4. BW Livery

    That is going to make very interesting reading indeed. I was hoping very much that Python would be done and dusted long before the end of September (by which time she will be engaged in a 2 month programme of offside veg cutting on The Chesterfield Canal before the various stoppages kick in early in November) As anyone who has ever worked on a project like this will be aware, everything takes longer than you hope it will and if forces can conspire against you making progress they will. I was becoming very frustrated by the slow progress at one point but in fairness to achieve what we have in the time we have with a group of volunteers of mixed experience and ability is quite an achievement and I am very proud of them all. Instead of trying to get everything done by a set date we need to remember that a restoration project does not have an end date. It is more a case of a gentle transition between describing it as restoration and describing it as maintenance. Where the use of one word ends and the start of the other begins does not have a set time and nor should it. Getting her finished will take as long as it takes. I suspect when she makes a brief appearance on the system at the end of the summer she might still be looking a bit of a work in progress but hopefully people who care about old boats will be far happier seeing her with her progress than not seeing her at all.
  5. BW Livery

    That is incredibly helpful thank you very much indeed. I am a bit confused by the "D" bit and will try and find a few more old pictures to have a look at when I get time and a better connection. I think it is wonderful you passed on the unused cloths to Ellesmere Port. I hope they make good use of them
  6. BW Livery

    Thank you. Of course, I remember now it is a deckboard not a cratch board! For our purpose a triangle will suit because the set up is not traditional (in involves turnbuttons - shock horror! The boatmen will be turning in their graves!)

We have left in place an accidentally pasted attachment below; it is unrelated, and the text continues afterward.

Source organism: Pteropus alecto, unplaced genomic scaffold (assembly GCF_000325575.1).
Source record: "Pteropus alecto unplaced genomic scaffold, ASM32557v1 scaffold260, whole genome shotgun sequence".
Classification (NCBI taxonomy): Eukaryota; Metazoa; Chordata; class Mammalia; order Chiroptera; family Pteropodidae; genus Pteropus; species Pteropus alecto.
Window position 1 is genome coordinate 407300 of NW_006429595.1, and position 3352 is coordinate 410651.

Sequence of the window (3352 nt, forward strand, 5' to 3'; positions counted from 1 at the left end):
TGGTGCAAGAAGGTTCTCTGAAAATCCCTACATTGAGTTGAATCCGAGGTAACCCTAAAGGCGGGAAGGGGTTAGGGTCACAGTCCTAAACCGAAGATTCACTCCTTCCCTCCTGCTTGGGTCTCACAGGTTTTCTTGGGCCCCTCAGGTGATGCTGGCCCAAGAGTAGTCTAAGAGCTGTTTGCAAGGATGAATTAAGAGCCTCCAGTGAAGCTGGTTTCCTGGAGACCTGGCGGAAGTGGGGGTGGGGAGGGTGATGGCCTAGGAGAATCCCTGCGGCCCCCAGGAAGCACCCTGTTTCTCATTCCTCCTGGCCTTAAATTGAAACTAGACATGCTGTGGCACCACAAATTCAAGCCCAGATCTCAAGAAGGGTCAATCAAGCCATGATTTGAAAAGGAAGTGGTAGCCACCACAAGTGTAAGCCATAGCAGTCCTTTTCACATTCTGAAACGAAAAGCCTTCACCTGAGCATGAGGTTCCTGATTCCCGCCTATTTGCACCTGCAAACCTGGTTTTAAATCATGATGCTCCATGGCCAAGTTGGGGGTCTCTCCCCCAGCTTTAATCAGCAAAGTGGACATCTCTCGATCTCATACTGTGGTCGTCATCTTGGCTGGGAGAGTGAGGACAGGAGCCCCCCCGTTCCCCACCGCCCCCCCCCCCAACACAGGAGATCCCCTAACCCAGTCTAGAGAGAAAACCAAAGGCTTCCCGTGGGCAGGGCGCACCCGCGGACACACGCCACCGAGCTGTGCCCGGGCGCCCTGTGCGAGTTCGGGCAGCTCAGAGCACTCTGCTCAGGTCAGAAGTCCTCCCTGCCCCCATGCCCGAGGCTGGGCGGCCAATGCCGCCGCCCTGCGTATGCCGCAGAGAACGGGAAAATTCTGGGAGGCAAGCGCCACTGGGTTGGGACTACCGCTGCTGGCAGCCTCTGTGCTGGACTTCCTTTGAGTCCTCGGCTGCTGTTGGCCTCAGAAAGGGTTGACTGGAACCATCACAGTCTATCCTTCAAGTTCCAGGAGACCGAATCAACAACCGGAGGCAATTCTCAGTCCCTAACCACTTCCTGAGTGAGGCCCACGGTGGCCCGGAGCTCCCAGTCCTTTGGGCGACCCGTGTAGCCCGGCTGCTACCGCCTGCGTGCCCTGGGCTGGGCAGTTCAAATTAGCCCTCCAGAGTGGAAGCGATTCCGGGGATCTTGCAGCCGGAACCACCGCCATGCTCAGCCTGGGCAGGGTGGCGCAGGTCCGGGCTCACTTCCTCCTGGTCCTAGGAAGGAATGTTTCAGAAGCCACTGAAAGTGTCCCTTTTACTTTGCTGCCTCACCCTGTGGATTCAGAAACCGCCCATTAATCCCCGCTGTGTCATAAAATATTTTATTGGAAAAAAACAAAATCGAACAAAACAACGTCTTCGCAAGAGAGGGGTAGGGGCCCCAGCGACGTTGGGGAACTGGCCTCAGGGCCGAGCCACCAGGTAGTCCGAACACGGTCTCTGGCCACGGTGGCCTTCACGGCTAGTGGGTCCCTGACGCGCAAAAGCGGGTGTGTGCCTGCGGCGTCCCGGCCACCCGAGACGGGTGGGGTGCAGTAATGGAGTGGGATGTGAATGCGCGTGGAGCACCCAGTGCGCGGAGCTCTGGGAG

7. BW Livery

    Sorry folks I have (yet another) question! Is there a name given to the bit of canvas (or modern alternative) that covers the cratch board on a boat? Some boats have it covered and others don't Is it a case of personal preference or historically were certain boats or fleets more likely to have them than others?
  8. BW Livery

    Thank you very much indeed That would be an enormous help. If I can get the measurements to one of our volunteers over the weekend he can make up a screen for us Python is a Bulls Bridge boat
  9. BW Livery

    Wow! that really is a testament to a good job and an owner that looks after it! 17 years might also offer some suggestion regarding the pigment situation that Derek mentioned, that is a lot of sunlight to fade those colours
  10. BW Livery

    Another question - can anyone help please? Does anyone know the size of the letters used on the cloths when applied like this? We believe that Python already has her own special version of the wavy line! For a long time the Chesterfield Canal Trust "Pythoneers" were ridiculed for trying to pretty her up by putting a squiggle on her bow: But she had the squiggle added when she was in BW ownership. Talking to current CRT employees who used to crew Python on The Regents Canal I asked if they knew why she had a squiggle on her bow when she was the only BW boat known to have one. It was suggested that it was applied as a reference to the yellow wavy lines in the old BW logo as seen on this photo belonging to Mr Fincher of this parish
  11. BW Livery